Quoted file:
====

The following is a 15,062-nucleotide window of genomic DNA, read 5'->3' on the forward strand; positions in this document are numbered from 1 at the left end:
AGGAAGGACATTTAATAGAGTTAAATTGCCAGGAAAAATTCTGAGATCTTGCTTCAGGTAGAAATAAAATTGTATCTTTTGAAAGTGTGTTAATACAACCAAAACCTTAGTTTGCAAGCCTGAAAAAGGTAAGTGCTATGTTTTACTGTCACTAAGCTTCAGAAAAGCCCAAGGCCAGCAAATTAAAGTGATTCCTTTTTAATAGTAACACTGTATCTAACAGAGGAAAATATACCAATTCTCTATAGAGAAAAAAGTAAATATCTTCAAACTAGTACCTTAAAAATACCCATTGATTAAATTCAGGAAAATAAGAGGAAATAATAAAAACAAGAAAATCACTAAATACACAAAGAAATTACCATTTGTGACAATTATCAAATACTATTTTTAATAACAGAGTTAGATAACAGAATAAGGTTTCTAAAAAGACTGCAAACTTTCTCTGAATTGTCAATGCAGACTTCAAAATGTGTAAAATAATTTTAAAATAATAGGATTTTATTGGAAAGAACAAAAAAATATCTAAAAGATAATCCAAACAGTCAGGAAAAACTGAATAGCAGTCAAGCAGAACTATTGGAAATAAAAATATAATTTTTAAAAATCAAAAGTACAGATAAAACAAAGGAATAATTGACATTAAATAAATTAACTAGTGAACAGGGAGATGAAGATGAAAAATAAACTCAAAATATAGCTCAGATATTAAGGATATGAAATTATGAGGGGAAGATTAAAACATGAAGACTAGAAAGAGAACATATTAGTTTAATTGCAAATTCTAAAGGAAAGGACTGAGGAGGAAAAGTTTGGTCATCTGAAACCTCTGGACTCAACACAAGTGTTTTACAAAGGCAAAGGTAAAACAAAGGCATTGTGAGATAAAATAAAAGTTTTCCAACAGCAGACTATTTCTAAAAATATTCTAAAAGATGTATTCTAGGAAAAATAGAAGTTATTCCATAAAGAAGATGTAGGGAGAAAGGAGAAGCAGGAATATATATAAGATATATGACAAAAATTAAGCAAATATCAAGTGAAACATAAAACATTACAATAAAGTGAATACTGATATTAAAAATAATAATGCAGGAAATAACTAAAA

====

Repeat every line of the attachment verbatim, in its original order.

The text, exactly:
The following is a 15,062-nucleotide window of genomic DNA, read 5'->3' on the forward strand; positions in this document are numbered from 1 at the left end:
AGGAAGGACATTTAATAGAGTTAAATTGCCAGGAAAAATTCTGAGATCTTGCTTCAGGTAGAAATAAAATTGTATCTTTTGAAAGTGTGTTAATACAACCAAAACCTTAGTTTGCAAGCCTGAAAAAGGTAAGTGCTATGTTTTACTGTCACTAAGCTTCAGAAAAGCCCAAGGCCAGCAAATTAAAGTGATTCCTTTTTAATAGTAACACTGTATCTAACAGAGGAAAATATACCAATTCTCTATAGAGAAAAAAGTAAATATCTTCAAACTAGTACCTTAAAAATACCCATTGATTAAATTCAGGAAAATAAGAGGAAATAATAAAAACAAGAAAATCACTAAATACACAAAGAAATTACCATTTGTGACAATTATCAAATACTATTTTTAATAACAGAGTTAGATAACAGAATAAGGTTTCTAAAAAGACTGCAAACTTTCTCTGAATTGTCAATGCAGACTTCAAAATGTGTAAAATAATTTTAAAATAATAGGATTTTATTGGAAAGAACAAAAAAATATCTAAAAGATAATCCAAACAGTCAGGAAAAACTGAATAGCAGTCAAGCAGAACTATTGGAAATAAAAATATAATTTTTAAAAATCAAAAGTACAGATAAAACAAAGGAATAATTGACATTAAATAAATTAACTAGTGAACAGGGAGATGAAGATGAAAAATAAACTCAAAATATAGCTCAGATATTAAGGATATGAAATTATGAGGGGAAGATTAAAACATGAAGACTAGAAAGAGAACATATTAGTTTAATTGCAAATTCTAAAGGAAAGGACTGAGGAGGAAAAGTTTGGTCATCTGAAACCTCTGGACTCAACACAAGTGTTTTACAAAGGCAAAGGTAAAACAAAGGCATTGTGAGATAAAATAAAAGTTTTCCAACAGCAGACTATTTCTAAAAATATTCTAAAAGATGTATTCTAGGAAAAATAGAAGTTATTCCATAAAGAAGATGTAGGGAGAAAGGAGAAGCAGGAATATATATAAGATATATGACAAAAATTAAGCAAATATCAAGTGAAACATAAAACATTACAATAAAGTGAATACTGATATTAAAAATAATAATGCAGGAAATAACTAAAA